Gunn possesses an agile and concentrated voice, which allowed him to play it cool in the opening songs that introduce the romantic wanderings of a miller. In "Where to?" and "Thanksgiving to the Brook," Gunn's articulate, no-frills delivery put the fervent poems of Wilhelm Muller and Schubert's lyrical music line in high relief. Gunn smartly injected greater weight or color as necessary in the lovely "Morning Greeting" and the more yearning "Impatience."
Yet the best moments came when the story pivoted from love to betrayal. Here, Gunn negotiated greater extremes within the music, using more flexible tempos and dynamics to enrich the music's detail. Fire shot through the jealousy-laden "Huntsman," while "The Beloved Color" was the picture of sad resignation. Gunn's rich, melancholic sound flowed beautifully over the somber piano passages of Kim Pensinger Witman, who provided Gunn with clear, supportive accompaniment.
-- Daniel Ginsberg
The Baltimore Opera staged a beautifully wrought version Saturday of Jacques Offenbach's "Tales of Hoffmann" -- an accomplishment all the more praiseworthy given a story line based on a hard-to-swallow fantasy laid out in problematic confusion.
Armed with Jules Barbier's libretto (in French with English surtitles), one drawn from tales by the German romantic writer E.T.A. Hoffmann, Offenbach tried to merge a real world engulfed in horror-ridden fantasies. In short, the young poet Hoffmann (tenor Gerard Powers) experiences dreamlike infatuations with the mechanical doll Olympia (coloratura Valeria Esposito), the ailing singer Antonia (soprano Antonia Cifrone, unforgettable in the Act 2 trio with Madeleine Gray and Alain Fondary) and the courtesan Giulietta (mezzo Victoria Livengood).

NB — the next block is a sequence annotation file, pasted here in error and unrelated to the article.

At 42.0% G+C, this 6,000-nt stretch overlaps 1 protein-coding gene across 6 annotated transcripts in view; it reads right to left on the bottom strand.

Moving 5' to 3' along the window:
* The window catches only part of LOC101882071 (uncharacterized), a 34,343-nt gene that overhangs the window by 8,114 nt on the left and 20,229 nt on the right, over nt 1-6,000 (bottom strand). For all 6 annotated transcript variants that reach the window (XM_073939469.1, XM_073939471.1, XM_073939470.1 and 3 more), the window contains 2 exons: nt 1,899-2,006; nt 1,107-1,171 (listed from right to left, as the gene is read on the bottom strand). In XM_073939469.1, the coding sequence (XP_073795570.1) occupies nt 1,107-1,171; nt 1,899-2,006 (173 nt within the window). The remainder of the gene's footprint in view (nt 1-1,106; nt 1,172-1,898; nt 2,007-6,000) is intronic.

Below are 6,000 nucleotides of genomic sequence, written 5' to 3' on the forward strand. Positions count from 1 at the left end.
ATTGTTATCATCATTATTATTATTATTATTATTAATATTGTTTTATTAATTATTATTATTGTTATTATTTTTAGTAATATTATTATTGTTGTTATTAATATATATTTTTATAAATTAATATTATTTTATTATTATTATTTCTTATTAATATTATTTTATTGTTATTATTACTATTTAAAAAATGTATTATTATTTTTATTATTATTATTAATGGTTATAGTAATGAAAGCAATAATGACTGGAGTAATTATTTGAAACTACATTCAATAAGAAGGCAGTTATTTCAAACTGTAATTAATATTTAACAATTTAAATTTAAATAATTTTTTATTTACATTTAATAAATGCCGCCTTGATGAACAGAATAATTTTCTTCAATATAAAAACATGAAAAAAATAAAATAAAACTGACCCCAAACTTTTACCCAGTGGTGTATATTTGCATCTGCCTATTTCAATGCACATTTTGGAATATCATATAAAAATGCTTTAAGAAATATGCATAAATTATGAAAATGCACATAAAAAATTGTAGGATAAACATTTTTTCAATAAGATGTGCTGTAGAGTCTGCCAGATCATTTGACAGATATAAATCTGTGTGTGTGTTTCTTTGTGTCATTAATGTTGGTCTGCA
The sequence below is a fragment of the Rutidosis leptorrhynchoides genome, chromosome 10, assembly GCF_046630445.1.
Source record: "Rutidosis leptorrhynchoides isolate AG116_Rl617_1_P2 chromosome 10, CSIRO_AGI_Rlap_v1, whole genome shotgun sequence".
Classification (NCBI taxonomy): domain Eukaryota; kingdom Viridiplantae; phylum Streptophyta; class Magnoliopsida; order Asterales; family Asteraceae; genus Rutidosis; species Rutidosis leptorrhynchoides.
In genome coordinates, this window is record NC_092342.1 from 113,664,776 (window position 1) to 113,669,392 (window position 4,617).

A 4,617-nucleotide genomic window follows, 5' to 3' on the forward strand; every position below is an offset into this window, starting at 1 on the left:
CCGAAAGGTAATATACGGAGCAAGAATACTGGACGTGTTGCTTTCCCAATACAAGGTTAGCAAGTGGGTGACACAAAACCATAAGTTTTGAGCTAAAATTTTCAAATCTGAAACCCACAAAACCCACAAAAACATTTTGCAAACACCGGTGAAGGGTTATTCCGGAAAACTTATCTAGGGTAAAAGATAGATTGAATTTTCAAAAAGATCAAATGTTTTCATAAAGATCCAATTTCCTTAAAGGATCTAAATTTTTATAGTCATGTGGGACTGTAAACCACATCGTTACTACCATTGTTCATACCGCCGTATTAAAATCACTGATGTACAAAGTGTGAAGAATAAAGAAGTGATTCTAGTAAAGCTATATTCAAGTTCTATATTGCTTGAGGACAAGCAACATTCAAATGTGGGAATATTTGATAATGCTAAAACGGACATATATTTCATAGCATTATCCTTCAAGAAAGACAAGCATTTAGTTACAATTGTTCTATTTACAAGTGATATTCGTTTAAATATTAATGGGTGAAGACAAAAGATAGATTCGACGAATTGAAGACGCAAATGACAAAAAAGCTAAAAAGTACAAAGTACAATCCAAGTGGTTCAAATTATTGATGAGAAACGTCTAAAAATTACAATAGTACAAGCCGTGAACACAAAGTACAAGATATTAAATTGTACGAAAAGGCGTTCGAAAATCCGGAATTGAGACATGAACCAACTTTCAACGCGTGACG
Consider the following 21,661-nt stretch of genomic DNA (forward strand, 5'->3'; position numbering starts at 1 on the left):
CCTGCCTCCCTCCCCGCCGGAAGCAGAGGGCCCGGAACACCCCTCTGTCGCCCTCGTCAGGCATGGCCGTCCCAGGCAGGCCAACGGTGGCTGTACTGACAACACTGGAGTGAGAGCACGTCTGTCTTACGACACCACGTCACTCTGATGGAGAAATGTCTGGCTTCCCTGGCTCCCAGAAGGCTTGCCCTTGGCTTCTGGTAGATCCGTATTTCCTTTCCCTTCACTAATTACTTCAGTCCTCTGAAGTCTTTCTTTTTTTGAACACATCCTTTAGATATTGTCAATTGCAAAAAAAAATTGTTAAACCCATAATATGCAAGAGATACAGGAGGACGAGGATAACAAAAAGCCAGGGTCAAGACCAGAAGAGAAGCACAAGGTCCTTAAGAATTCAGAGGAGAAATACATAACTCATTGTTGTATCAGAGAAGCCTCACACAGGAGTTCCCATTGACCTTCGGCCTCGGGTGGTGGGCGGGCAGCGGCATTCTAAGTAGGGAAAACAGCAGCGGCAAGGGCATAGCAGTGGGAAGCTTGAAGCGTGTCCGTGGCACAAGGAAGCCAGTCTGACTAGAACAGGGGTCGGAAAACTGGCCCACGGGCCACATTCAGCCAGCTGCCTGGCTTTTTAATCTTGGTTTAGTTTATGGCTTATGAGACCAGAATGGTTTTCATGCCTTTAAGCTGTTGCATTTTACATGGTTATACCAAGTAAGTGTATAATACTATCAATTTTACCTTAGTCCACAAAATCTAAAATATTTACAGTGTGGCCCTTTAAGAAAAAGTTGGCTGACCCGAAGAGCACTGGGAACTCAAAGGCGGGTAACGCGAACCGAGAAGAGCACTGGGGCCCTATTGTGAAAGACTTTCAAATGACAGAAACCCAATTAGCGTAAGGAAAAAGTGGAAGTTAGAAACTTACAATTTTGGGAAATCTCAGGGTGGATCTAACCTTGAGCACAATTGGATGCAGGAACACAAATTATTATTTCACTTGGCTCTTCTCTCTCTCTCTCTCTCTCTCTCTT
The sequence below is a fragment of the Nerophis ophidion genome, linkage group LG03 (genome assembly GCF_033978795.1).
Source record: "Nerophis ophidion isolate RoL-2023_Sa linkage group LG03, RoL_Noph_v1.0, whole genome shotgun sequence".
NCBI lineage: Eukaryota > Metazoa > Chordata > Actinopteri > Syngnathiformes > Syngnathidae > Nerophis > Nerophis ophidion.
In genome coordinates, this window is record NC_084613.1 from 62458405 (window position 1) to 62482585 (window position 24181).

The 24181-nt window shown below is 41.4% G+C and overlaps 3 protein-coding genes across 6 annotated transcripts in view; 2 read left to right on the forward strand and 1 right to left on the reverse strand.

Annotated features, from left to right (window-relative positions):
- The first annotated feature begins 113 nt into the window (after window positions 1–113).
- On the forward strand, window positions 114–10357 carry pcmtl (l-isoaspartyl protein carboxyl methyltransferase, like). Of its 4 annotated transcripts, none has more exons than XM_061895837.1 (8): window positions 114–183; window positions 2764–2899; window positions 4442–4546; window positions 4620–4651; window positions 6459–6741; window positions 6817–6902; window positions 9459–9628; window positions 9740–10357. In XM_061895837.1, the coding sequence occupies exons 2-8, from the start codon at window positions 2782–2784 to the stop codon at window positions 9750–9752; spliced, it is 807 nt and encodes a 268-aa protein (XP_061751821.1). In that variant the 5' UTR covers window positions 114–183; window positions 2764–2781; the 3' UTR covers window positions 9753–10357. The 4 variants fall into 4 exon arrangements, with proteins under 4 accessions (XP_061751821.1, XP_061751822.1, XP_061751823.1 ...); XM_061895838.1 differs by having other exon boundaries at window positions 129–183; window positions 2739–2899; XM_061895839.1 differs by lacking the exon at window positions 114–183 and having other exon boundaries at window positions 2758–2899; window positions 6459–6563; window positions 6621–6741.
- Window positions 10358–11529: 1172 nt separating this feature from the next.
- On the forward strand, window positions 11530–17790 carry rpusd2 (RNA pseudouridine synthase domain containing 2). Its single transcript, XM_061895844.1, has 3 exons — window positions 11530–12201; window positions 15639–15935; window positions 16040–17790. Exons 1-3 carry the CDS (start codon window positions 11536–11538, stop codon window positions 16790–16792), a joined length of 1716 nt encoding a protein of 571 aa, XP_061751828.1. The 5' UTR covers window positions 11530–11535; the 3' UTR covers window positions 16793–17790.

The zany epilogue proclaims the pleasures of drink and the moral that love matters, but more important are the tears accompanying its rejection. This downer ending caps music that's slushy, for the most part, and glued together in a grand spectacle with a mob of characters, all sprawled out over three long hours.
But the opera was redeemed by a gorgeous performance at Baltimore's Lyric Opera House. Conductor Christian Badea picked this opera up and carried it along, turning soloists, chorus and orchestra into a musical whole with unflagging energy and sensitive detail. Powers gave depth and sheer lung magnitude to this taxing role, while Esposito almost stole the show with her spectacular off-the-charts coloratura and splendid dancing.
Mezzo Cynthia Jansen proved a sturdy, vibrant Muse and Nicklausse, and Livengood an impressive, resounding Giulietta. Pierre Lefebvre, Brendan Cooke, Kenneth Mattice, John Zuckerman, Edward Albert and Heather Lockard contributed much to the production's success.
Ferruccio Villagrossi's sets blended the real and unreal in subtle colors enhanced by Jeff Harris's imaginative lighting and Howard Tsvi Kaplan's haute couture costumes. The chorus and orchestra provided a strong and unfailingly accurate underpinning for the performance. The opera will be repeated Wednesday, Friday and Sunday.
-- Cecelia Porter
Sitarist Gaurav Majumdar
Since Indian classical music became known in the West, some of its more adventurous stars have collaborated with rock, jazz and techno players. They've also worked with instrumentalists from related but distinct traditions, such as Persian music.
Indian performers needn't cross any geopolitical borders, however, to enter the boundary-blurring mode known as jugalbandi . Musicians from the northern (Hindustani) style can simply play with ones from the south (Carnatic), as they did Saturday evening at the Sri Siva Vishnu Temple auditorium in Lanham.
Of the four musicians, the most prominent was sitarist Gaurav Majumdar, a student of Ravi Shankar, who had a high-profile gig at the Athens Olympics. Yet Majumdar didn't dominate, giving equal time to veena player Veenai Jayanthi. The veena, a Carnatic instrument, is the predecessor of the sitar, and is similar in size and form but lacks the sympathetic strings that provide the sitar's shimmering timbre. Jayanthi's playing was more deliberate than Majumdar's, and her tone deeper and earthier. As the two musicians traded short passages, however, she was no less versatile or assured.
-- Mark Jenkins